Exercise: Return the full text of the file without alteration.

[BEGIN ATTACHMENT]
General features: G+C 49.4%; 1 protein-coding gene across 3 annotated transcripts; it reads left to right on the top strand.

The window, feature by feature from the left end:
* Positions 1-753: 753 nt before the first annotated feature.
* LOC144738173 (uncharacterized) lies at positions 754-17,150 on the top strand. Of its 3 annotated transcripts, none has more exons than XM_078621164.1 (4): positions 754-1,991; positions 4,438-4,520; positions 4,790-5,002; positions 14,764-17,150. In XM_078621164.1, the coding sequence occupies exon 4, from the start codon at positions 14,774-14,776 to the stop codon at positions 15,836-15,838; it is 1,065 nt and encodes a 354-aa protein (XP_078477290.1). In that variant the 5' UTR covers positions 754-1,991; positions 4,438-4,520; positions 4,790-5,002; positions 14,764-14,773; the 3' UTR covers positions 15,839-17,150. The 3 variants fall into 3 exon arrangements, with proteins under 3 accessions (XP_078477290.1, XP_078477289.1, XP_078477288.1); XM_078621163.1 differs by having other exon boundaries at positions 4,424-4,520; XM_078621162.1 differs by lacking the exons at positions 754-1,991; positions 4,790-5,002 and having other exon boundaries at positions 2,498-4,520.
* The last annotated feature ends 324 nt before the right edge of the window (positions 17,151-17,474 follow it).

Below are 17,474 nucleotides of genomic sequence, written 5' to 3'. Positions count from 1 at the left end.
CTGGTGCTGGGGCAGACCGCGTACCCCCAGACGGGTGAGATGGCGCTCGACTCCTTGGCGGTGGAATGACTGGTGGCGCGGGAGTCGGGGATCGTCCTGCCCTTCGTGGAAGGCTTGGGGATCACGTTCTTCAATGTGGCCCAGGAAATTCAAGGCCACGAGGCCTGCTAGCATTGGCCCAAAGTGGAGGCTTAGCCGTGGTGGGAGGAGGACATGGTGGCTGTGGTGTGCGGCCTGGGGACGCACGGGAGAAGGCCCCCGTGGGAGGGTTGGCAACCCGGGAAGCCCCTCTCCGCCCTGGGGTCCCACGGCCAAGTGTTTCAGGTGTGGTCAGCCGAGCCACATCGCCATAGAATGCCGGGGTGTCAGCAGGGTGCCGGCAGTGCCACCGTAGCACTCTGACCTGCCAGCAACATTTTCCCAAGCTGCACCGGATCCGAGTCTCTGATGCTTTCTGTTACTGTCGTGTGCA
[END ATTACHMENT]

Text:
General features: G+C 49.4%; 1 protein-coding gene across 3 annotated transcripts; it reads left to right on the top strand.

The window, feature by feature from the left end:
* Positions 1-753: 753 nt before the first annotated feature.
* LOC144738173 (uncharacterized) lies at positions 754-17,150 on the top strand. Of its 3 annotated transcripts, none has more exons than XM_078621164.1 (4): positions 754-1,991; positions 4,438-4,520; positions 4,790-5,002; positions 14,764-17,150. In XM_078621164.1, the coding sequence occupies exon 4, from the start codon at positions 14,774-14,776 to the stop codon at positions 15,836-15,838; it is 1,065 nt and encodes a 354-aa protein (XP_078477290.1). In that variant the 5' UTR covers positions 754-1,991; positions 4,438-4,520; positions 4,790-5,002; positions 14,764-14,773; the 3' UTR covers positions 15,839-17,150. The 3 variants fall into 3 exon arrangements, with proteins under 3 accessions (XP_078477290.1, XP_078477289.1, XP_078477288.1); XM_078621163.1 differs by having other exon boundaries at positions 4,424-4,520; XM_078621162.1 differs by lacking the exons at positions 754-1,991; positions 4,790-5,002 and having other exon boundaries at positions 2,498-4,520.
* The last annotated feature ends 324 nt before the right edge of the window (positions 17,151-17,474 follow it).

Below are 17,474 nucleotides of genomic sequence, written 5' to 3'. Positions count from 1 at the left end.
CTGGTGCTGGGGCAGACCGCGTACCCCCAGACGGGTGAGATGGCGCTCGACTCCTTGGCGGTGGAATGACTGGTGGCGCGGGAGTCGGGGATCGTCCTGCCCTTCGTGGAAGGCTTGGGGATCACGTTCTTCAATGTGGCCCAGGAAATTCAAGGCCACGAGGCCTGCTAGCATTGGCCCAAAGTGGAGGCTTAGCCGTGGTGGGAGGAGGACATGGTGGCTGTGGTGTGCGGCCTGGGGACGCACGGGAGAAGGCCCCCGTGGGAGGGTTGGCAACCCGGGAAGCCCCTCTCCGCCCTGGGGTCCCACGGCCAAGTGTTTCAGGTGTGGTCAGCCGAGCCACATCGCCATAGAATGCCGGGGTGTCAGCAGGGTGCCGGCAGTGCCACCGTAGCACTCTGACCTGCCAGCAACATTTTCCCAAGCTGCACCGGATCCGAGTCTCTGATGCTTTCTGTTACTGTCGTGTGCA